Phyllis's fear of the moon began on an ordinary school night at her childhood home in Elbowoods. It was an autumn evening, with the usual routine of dinner and dishes, homework afterward, then early to bed. As she and her mother finished up in the kitchen that evening, her father, Martin, fiddled with the dials on the small cherrywood radio in the living room. He tuned the frequency dial to KFYR, a station in Bismarck, hoping to pick up CBS's Mercury Theater on the Air. Back then, the radio's antenna was nothing more than a bare copper wire strung from a window sash at the house to the steel frame of the windmill out by the barn. Slung beneath the prairie sky, this was their ear to the world beyond the horizon, one that captured everything from basketball games and cowboy crooners to New York City jazz clubs. But that evening, instead of the familiar radio drama, Martin and 9 million other people suddenly found themselves listening to a live, eyewitness report of spaceships landing in a small town in New Jersey. Orson Welles's dramatization of H. G. Wells's novella The War of the Worlds had just begun.
It was October 30, 1938, the night the twenty-three-year-old theatrical wunderkind would become a household name. The radio drama, staged as a breaking news flash of an alien invasion, instantly spread terror across the nation. The panic that swept through the Cross household would visit thousands of other homes from Boston to San Francisco. In the CBS studio in New York, however, Welles and his cast were completely oblivious to the chaos being unleashed in towns and cities across America. In fact, prior to going on the air the cast found the script so dull that they asked for a last-minute replacement. None was available, so once the drama began, the cast's lingering doubts about the script charged their on-air performances with a heightened air of realism. Ten minutes into the show, a squad of New York City police stormed into the CBS sound studios with revolvers drawn. Out in the great beyond, from Manhattan to Elbowoods, an estimated 2 million Americans were frantically planning their escapes from the invasion.
"My memory of that night starts with my mom and dad running around the house like a couple of crazy people," says Phyllis. "To this day I can hear Orson Welles's voice describing the spaceships flying across the face of the moon as they came in for a landing. There was no doubt in my mind that they would be in Elbowoods in minutes."
The house where Martin and Dorothy Cross raised their ten children sat in a copse of trees on the northeast side of a cottonwood lane. Rutted to ankle-deep dust by horseshoes and steel-rimmed wagon wheels, the country road disappeared over low-lying hills on its way up the Missouri River from Elbowoods to the village of Lucky Mound. The house itself, a thirty-by-forty-foot rectangle, was a modern abode by the standards of the day. It was built by Phyllis's grandfather Old Dog, a Hidatsa tribal chief and judge who managed to complete it just months before he died in April 1928. When Old Dog's twenty-two-year-old bachelor son, Martin Cross, courted and married Dorothy Bartel, a Norwegian girl from the nearby village of Van Hook, on September 2, 1928, the house became the son's by right and custom.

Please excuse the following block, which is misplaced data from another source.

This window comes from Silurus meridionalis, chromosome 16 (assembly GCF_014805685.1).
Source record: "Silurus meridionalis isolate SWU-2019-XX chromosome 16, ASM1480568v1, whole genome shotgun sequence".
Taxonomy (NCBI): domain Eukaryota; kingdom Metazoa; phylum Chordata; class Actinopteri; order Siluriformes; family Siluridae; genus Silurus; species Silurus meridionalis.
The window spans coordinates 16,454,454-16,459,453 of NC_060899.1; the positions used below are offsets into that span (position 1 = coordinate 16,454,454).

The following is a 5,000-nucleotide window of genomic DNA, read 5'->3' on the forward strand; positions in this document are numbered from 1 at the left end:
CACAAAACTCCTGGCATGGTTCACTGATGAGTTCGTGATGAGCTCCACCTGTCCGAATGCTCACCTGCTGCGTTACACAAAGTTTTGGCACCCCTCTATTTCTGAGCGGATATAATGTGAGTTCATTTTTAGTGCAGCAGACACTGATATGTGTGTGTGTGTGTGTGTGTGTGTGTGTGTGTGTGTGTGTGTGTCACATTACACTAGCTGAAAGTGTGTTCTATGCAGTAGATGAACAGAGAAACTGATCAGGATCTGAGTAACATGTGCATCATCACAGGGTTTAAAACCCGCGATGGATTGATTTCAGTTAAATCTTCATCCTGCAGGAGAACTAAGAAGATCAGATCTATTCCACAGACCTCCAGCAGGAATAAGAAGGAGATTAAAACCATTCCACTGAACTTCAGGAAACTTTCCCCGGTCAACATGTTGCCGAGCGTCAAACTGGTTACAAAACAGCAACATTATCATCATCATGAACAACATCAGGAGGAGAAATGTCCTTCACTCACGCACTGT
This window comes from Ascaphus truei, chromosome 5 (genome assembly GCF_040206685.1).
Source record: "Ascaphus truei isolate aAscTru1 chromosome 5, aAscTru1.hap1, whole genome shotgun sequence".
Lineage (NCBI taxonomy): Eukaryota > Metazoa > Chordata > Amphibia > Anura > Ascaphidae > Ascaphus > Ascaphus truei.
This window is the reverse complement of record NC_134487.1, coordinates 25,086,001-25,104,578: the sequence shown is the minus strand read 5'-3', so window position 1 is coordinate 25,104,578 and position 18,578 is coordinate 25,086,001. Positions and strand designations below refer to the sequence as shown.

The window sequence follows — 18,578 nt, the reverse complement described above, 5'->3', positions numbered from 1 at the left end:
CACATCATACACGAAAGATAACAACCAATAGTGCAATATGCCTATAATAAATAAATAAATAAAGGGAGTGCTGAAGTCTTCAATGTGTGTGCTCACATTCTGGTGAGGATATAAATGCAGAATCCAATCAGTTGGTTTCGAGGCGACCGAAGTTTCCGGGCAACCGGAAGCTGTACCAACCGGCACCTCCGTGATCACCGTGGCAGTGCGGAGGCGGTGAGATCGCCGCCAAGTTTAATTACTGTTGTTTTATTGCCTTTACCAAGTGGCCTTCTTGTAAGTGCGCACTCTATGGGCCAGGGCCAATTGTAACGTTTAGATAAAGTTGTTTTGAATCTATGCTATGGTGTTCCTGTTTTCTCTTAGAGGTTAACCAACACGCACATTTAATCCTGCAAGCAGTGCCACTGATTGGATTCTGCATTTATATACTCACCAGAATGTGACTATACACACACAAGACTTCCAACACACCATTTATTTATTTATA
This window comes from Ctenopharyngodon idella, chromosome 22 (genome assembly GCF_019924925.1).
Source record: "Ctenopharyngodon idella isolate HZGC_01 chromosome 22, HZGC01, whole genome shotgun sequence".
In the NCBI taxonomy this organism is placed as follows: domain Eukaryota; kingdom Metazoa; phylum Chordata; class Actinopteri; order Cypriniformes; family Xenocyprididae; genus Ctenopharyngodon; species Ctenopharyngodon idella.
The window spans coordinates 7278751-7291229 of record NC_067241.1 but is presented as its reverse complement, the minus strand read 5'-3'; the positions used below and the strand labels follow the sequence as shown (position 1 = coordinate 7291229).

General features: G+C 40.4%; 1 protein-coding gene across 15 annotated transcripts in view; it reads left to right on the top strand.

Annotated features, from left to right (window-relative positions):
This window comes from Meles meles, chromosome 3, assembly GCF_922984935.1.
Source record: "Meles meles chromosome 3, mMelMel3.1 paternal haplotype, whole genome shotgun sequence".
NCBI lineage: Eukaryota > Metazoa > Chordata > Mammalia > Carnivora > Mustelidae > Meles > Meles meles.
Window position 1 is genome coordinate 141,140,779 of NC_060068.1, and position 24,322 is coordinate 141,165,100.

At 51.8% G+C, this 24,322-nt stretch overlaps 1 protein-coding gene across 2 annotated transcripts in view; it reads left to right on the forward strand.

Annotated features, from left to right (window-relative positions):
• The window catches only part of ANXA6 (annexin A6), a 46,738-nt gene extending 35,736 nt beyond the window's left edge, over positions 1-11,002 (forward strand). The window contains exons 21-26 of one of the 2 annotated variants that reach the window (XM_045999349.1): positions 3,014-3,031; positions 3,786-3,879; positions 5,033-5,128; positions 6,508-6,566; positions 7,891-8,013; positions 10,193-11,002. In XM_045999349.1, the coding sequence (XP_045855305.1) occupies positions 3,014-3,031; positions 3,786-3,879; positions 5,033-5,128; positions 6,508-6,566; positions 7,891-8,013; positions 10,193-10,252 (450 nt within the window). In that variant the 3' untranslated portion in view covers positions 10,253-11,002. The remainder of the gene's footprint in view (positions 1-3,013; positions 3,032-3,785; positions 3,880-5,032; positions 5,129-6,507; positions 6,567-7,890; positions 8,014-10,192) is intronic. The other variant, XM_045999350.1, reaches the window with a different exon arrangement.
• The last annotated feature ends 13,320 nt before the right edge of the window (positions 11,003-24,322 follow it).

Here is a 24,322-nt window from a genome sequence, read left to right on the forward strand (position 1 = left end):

The young couple's home lacked any sort of newfangled amenities, such as a washing machine or telephone, but for Grandfather Old Dog, frame construction was a bold step into the modern era. Until then, the revered chief had spent his entire life living in traditional, dome-shaped earth lodges and log cabins. The new house allotted each of the Cross family members a hundred feet of space. Typical of most homes built on the Great Plains by do-it-yourself carpenters, this was a practical, no-frills single-story structure. Beneath the hipped roof were three small bedrooms, a living room, a kitchen, and a screened-in porch that doubled as an extra bedroom during warm weather. The Cross house owed its longevity less to mastery of trade by the builders than to the holding power of galvanized nails and the miracle of tar paper. Without tar paper, barbed wire, and the centrifugal pump - the holy trinity of American ingenuity at the turn of the twentieth century - the central highlands of the North American continent might well have remained an unfenced sea of grass.
The tallest order for any house on the Great Plains was keeping out the weather. Temperatures in Elbowoods could range from sixty below in February to a hundred and ten above in August. Old newspapers were stuffed into the voids between siding and lath. Tongue-and-groove floors in the kitchen and living room were covered with rolled linoleum to cut down on drafts from the root cellar. Windows let light and summer breezes into every room, a dramatic improvement from the shadowy interiors of traditional earth lodges, but this was the extent of the home's architectural luxuries. There was no plumbing or electricity, no central heating, and no closets in the bedrooms. During the winter months, a coal stove squatted in the middle of the living-room floor, consuming fuel around the clock. Beside the radio and Martin's overstuffed easy chair, a plain coffee table sat on an oval-shaped rag rug. A narrow corridor connected the living room to the kitchen, where the family ate its meals. Here were the simple necessities: a cast-iron wood stove that vented into a chimney; a table and chairs; and a hand pump that drew water from a well beneath the house.